For me, the answer is definitely no, at least not when compared to my native language (Dutch). It might be because Dutch and English are rather close; I have the same experience when talking in German which is even closer. I'm not fluent enough in other languages which are more distant but I can read well (Spanish, Russian, French) to know how it feels like to speak in a 'distant' language for a long time.

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    You got to know that the average TOEFL score by Dutch is 100 out of 120 which is the highest point among the test takers. My country's average is 71. See link [ magoosh.com/toefl/… ].
    – Kentaro
    Apr 4, 2021 at 20:59
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    Dutch people are outstanding... I used to be in a discord server where I had a few Dutch friends and they spoke impressively fluently. I couldn't tell their accents apart from Native speakers of English.
    – user119042
    Apr 5, 2021 at 8:19

I like this question.

Simply put,


Over some weeks ago, when I tried to change my job as I get older which requires some English speaking skills, and which I did not apply in the end, long before the interview, I started reading Yahoo.com's article in loud voice, and I got finally down. My native language is Japanese, which doesn't almost 100% reads vowels as they are in other words, we don't have almost no diphthong, I got burned out after reading long articles. Probably I am used to too much my native tongue, so that's why from the perspective of improving learners' skill up, I am hoping dictating is allowed as on topic question. I don't know where you are from, but the more European language origin your mother tongue is, the less you will not have less chances to get tired, though this is my personal opinion.

About 8 years ago, for some time I was teaching 12-13 years old students English, but their question is always "Why doesn't English read the vowels as they are like Japanese, teacher we got a trouble", but I couldn't give them satisfactory answers, because to them explaining GVS (Great Vowel Shift) is too difficult. (And they were not always satisfied even though I explained GVS because nobody knows why it occurred).

By the way, I know a little bit about Russian and when I sing both English and Russian songs, I never get tired. even though how "distant" they are from ours. May be are we rather literally "tired" of speaking rather than enjoying speaking itself?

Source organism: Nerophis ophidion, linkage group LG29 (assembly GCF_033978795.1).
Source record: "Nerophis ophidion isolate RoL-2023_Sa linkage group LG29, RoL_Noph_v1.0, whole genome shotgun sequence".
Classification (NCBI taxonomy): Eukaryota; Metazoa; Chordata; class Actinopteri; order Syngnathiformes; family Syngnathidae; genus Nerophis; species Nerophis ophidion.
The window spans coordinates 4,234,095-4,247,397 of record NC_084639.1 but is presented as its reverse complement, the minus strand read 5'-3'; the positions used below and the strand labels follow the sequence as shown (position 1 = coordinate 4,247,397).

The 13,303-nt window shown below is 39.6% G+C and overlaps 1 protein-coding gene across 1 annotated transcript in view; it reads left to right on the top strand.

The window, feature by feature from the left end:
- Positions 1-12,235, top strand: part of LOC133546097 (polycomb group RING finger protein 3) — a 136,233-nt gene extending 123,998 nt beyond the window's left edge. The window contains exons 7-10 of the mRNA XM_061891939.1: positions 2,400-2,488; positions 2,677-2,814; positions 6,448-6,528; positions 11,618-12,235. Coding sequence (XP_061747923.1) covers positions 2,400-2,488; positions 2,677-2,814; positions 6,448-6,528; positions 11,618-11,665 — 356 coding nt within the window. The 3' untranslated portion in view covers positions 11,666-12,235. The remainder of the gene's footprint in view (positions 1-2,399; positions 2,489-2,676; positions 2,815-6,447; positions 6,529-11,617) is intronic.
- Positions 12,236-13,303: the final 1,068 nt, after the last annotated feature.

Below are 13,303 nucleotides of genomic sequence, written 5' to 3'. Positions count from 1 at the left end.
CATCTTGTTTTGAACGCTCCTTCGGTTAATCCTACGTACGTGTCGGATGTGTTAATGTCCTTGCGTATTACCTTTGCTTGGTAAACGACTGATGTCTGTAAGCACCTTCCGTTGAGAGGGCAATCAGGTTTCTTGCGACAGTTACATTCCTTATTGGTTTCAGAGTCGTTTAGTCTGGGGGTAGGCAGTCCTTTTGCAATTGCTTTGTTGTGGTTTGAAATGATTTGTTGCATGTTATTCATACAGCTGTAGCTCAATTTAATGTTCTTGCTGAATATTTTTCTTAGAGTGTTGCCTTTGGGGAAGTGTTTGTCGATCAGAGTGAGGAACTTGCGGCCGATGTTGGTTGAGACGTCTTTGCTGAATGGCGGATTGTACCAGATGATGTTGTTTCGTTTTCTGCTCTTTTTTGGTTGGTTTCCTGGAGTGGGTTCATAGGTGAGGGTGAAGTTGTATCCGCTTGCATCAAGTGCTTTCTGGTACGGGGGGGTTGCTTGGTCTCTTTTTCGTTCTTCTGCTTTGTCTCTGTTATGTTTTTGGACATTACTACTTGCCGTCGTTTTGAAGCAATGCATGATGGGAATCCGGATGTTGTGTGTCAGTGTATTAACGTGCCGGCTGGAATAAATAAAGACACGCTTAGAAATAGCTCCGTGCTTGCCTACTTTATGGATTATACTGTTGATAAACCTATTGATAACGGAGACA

Anyway the conclusion is,


Thank you.

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    It's not just the GVS, although that certainly didn't help (English orthography in particular got epically messed up). English has an immensely complex vowel inventory compared to Japanese, so I'm not surprised that your students struggled with it.
    – Kevin
    Apr 7, 2021 at 0:34
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    @Kevin Thanks. In addition to that, Japanese doesn't need to distinguish between R and L while the most European languages including Slavic do.
    – Kentaro
    Apr 7, 2021 at 1:54

Yes, my speech organs get tired sometimes when I practice better pronunciation in English. Better means as close to the speech of native speakers as possible. But the sounds that have been trained for a long time are not a problem any longer. I am actually surprised to know that people can find it difficult to speak a language after years of practice. I assume you speak English rarely and not too long at a time. Maybe that's the cause. More intensive self-training in speaking could help in this case.


As a Filipino, all I will say is no.

For me, speaking English is easier than Filipino, although it is my second language. The only struggles I have with English is the loss of vocabulary every time I want to speak about something.

I learned English by myself when I was still not yet in a school. Filipino is usually a language where I wouldn't normally speak, because I usually speak it in a "stiff" way, where I take the literal words and put it in a sentence sometimes.